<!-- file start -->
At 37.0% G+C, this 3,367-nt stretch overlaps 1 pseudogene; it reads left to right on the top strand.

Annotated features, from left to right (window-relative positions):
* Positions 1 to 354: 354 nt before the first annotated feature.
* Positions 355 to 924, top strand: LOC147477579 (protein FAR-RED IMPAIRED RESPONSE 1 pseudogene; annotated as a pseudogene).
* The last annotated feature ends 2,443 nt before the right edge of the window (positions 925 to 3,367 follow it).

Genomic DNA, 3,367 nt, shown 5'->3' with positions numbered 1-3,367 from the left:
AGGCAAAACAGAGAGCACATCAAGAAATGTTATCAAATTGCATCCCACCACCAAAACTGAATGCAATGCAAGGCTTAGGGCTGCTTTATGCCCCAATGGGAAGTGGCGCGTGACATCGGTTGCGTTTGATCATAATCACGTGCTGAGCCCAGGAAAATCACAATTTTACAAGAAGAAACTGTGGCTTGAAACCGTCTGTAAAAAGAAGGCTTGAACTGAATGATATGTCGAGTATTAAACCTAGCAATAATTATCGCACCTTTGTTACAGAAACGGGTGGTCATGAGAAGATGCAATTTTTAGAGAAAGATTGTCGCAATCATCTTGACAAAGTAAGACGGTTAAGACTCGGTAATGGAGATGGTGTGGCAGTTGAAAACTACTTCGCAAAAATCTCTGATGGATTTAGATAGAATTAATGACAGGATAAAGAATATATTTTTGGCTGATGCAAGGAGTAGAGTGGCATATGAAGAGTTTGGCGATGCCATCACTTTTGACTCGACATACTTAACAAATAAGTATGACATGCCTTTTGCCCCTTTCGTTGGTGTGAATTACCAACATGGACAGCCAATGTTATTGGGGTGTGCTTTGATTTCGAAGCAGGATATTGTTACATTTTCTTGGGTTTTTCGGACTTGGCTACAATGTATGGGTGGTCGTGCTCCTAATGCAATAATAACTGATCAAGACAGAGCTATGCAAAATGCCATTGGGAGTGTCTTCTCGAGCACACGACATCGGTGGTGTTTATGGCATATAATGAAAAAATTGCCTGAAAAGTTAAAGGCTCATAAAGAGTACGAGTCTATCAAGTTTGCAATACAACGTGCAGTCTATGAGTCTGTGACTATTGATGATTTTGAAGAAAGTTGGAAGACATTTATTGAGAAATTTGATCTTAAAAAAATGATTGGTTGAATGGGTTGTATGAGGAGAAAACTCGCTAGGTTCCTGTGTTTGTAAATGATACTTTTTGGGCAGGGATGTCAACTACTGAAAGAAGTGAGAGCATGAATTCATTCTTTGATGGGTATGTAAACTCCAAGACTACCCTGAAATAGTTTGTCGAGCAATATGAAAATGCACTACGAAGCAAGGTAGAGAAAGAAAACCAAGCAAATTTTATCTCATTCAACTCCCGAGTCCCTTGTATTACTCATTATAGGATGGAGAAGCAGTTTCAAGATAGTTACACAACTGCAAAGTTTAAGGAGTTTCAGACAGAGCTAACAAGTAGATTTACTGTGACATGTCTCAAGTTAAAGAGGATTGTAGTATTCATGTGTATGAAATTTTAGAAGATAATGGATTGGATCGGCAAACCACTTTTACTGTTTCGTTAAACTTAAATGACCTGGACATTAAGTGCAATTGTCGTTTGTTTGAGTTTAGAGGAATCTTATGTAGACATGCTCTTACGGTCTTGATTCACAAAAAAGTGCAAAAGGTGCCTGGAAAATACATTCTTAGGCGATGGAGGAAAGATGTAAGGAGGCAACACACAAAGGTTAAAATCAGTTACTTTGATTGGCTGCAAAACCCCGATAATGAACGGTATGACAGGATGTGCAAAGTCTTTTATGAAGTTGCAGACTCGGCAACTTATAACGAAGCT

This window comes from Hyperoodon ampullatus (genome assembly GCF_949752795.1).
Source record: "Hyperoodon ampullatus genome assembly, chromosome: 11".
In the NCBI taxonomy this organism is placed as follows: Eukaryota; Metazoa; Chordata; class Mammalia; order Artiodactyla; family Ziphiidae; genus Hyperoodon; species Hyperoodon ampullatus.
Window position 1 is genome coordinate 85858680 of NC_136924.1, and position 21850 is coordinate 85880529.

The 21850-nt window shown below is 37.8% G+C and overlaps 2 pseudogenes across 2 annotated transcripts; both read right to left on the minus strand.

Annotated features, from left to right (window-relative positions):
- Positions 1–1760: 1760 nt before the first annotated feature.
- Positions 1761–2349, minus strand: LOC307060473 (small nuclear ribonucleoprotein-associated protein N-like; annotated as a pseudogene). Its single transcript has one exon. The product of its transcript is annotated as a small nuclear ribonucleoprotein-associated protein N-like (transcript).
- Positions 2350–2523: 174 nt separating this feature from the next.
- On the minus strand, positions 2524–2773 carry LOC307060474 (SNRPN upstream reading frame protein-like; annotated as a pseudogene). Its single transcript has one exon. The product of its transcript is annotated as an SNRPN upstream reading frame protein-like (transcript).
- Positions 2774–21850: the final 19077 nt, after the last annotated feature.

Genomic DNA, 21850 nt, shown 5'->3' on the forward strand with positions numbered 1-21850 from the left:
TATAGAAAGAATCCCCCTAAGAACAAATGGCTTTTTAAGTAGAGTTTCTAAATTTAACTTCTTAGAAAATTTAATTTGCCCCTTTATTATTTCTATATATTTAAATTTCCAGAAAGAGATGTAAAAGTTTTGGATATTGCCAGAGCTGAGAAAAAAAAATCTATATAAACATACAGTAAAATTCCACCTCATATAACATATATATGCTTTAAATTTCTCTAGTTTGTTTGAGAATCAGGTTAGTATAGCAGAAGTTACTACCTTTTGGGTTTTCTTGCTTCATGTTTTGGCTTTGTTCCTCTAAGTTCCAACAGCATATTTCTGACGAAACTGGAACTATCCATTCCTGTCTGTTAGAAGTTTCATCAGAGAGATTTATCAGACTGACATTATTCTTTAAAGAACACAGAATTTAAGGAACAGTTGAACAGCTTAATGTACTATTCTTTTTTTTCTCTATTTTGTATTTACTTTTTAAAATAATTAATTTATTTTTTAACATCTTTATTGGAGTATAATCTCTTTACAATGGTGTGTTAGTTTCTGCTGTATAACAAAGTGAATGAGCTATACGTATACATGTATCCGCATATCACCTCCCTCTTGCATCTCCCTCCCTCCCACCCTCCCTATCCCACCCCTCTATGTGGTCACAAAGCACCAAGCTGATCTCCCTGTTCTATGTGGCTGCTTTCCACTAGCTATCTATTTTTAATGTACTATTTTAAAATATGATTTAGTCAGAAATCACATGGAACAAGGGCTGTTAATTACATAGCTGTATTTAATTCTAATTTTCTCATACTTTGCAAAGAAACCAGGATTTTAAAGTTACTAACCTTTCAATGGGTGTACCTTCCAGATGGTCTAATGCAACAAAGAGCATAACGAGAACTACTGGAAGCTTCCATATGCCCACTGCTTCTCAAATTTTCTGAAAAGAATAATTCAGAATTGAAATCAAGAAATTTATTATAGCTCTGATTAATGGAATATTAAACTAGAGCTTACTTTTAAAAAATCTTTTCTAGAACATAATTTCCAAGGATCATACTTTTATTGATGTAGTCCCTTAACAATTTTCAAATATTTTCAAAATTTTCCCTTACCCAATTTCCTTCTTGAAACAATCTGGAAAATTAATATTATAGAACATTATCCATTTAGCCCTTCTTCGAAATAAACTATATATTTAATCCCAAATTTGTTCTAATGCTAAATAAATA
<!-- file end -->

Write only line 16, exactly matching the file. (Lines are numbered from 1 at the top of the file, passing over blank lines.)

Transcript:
- Positions 2350–2523: 174 nt separating this feature from the next.